While policy in the near-abroad and to its east is less a question of vision and more one of implementation, a trickier balancing act will be required to India’s west and north. Much will centre on the immediate problem of Pakistan. From 1989 to 2016, India was stuck in a cycle of talks with Pakistan punctuated by disruptions caused by Pakistani military and terrorist provocations. Engagement served a useful purpose at times in mitigating international opprobrium, deflecting attempts at third-party mediation, and managing escalation. However, this experience also makes it clear that positive engagement has done little to alter Pakistani behaviour. The growing international frustration with Pakistan – whether its continued support for terrorist groups, its adverse civil-military relations, its non-proliferation record, or its involvement in Afghanistan – presents an opportunity for India to relentlessly press its advantages, within the confines presented by both countries’ nuclear weapons. Although Pakistan will continue to resist coercive behaviour, with likely support from China, the sustained isolation of Pakistan – even if unilateral and initially inadequate – is more likely to result in behavioural changes as the power disparity grows further in India’s favour than a return to the cycle of talks and disruptions.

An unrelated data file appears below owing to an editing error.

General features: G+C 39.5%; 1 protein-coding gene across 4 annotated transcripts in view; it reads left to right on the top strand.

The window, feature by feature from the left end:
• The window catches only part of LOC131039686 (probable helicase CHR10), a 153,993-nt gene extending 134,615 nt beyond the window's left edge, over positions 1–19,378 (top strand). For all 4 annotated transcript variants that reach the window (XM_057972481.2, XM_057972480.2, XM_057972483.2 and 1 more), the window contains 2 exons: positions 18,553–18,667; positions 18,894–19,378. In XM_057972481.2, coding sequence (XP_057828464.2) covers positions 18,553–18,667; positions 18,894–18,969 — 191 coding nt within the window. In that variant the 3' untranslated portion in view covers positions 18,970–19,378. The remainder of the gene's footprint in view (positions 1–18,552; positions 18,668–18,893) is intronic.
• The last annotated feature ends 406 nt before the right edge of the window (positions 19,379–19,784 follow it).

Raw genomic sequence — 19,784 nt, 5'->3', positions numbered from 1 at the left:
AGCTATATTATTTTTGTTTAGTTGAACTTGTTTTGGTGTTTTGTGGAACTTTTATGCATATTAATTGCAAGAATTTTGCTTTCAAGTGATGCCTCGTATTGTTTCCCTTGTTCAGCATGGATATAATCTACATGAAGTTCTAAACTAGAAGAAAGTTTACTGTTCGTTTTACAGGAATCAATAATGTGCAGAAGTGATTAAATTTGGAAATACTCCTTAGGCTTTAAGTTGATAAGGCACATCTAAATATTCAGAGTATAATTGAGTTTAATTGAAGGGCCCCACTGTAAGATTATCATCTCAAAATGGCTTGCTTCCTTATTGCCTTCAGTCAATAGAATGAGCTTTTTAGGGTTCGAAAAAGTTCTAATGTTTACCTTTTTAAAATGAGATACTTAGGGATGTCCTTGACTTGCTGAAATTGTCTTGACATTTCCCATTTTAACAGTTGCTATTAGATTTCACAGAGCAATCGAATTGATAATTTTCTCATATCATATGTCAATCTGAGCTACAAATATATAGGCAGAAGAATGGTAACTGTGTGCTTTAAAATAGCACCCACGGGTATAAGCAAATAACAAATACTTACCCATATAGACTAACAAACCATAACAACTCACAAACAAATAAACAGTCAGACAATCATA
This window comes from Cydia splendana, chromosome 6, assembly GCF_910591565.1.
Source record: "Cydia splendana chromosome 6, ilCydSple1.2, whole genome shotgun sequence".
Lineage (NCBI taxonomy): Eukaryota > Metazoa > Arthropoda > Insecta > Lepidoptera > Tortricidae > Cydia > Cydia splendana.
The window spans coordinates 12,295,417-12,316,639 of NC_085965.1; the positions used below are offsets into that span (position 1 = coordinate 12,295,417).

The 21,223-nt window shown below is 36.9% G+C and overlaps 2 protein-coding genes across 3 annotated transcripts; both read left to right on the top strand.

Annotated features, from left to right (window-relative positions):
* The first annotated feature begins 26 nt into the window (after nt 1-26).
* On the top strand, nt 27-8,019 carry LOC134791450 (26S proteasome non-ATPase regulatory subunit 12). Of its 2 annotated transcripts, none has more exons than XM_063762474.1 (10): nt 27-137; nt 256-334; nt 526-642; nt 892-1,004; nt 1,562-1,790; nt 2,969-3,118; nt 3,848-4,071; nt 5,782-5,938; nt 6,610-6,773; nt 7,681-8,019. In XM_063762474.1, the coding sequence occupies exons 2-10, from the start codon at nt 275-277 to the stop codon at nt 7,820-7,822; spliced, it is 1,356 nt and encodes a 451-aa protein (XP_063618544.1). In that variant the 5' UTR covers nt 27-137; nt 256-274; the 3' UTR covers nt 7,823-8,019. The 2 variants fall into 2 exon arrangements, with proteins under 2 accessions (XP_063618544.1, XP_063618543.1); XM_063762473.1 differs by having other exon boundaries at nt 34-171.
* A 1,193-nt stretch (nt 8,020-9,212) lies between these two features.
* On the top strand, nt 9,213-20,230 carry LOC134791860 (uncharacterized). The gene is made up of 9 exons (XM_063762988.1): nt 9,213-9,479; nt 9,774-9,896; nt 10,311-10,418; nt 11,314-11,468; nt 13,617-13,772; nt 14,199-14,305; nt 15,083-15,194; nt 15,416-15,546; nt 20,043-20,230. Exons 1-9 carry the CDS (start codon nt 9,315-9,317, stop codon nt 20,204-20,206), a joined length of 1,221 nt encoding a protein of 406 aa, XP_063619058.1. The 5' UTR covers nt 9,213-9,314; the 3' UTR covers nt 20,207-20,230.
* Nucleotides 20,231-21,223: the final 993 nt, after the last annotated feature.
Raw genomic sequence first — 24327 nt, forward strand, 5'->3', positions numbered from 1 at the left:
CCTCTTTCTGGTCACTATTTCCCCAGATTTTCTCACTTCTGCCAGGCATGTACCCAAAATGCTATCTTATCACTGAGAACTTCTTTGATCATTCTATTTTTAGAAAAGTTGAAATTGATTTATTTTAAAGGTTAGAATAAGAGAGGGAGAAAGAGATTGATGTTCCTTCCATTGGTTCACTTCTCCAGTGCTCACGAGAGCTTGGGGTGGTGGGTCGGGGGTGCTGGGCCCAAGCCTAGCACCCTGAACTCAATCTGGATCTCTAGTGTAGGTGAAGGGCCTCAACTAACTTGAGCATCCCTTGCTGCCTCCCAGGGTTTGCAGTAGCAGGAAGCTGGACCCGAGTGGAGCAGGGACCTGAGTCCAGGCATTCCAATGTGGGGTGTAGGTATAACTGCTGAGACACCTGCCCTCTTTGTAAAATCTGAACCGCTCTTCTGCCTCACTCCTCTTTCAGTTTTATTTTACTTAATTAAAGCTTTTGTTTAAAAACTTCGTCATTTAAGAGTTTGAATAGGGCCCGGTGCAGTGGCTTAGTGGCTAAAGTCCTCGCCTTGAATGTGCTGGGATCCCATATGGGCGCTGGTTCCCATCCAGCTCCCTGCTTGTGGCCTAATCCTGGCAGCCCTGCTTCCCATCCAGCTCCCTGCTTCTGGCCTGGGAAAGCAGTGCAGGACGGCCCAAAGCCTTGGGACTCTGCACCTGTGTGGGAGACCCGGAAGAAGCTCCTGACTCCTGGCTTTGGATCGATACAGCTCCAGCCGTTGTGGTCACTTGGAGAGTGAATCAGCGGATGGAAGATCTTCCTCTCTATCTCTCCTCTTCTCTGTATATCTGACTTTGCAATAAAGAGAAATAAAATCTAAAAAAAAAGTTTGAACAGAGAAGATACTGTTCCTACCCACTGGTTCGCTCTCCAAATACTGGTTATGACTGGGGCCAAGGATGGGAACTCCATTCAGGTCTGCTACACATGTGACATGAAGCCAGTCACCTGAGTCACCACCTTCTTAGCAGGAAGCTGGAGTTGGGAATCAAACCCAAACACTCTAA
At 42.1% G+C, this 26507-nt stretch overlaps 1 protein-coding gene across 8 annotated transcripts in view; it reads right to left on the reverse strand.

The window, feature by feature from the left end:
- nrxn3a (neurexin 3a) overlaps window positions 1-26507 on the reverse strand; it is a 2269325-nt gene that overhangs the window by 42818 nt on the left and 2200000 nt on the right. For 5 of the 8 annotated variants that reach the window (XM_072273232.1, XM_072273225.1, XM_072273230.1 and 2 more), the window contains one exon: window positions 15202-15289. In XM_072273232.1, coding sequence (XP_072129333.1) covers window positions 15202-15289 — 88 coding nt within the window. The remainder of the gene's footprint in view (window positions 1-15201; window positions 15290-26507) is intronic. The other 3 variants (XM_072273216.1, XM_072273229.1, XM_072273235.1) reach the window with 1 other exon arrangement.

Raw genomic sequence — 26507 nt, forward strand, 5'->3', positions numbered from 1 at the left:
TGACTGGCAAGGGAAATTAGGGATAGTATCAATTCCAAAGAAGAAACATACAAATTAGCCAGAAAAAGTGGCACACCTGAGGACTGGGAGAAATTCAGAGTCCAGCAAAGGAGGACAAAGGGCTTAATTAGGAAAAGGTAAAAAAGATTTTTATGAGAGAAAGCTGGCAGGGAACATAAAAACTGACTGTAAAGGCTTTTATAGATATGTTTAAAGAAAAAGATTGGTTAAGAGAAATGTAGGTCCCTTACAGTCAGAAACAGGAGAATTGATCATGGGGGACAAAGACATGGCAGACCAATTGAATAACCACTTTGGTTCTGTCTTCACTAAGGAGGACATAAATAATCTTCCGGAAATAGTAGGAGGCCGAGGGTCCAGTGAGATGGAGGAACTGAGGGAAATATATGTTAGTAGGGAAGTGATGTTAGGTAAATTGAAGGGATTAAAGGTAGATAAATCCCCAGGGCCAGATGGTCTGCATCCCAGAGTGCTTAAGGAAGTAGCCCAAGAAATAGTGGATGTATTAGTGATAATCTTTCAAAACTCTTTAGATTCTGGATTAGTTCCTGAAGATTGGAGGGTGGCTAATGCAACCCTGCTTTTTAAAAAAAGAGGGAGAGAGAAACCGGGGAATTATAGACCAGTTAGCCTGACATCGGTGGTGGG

More delicate balancing acts will have to be executed in West Asia and Eurasia. India’s partnerships with many centres of global and regional power are increasingly positive and broad, and have assumed a logic of their own. This extends to the United States, Europe, Japan, South Korea, Southeast Asia, Australia, Canada, the United Arab Emirates, Saudi Arabia, and Israel. These will remain India’s most important relationships. But as these ties improve, India will face tough balancing acts in preserving mutually-beneficial relations with Russia and Iran. Russia is more important and complicated, given India’s continued dependence on Russian military hardware, spares, and maintenance; close technological cooperation; and concerns about Russia’s relations with China. Engaging with Moscow will occasionally imperil relations with the United States and Europe, but this will require a series of clear-headed cost-benefit analyses. Iran is a more manageable issue, given leaner relations, but cooperation on connectivity and Afghanistan will remain important. To the extent that India can manage these balancing acts, it should do so.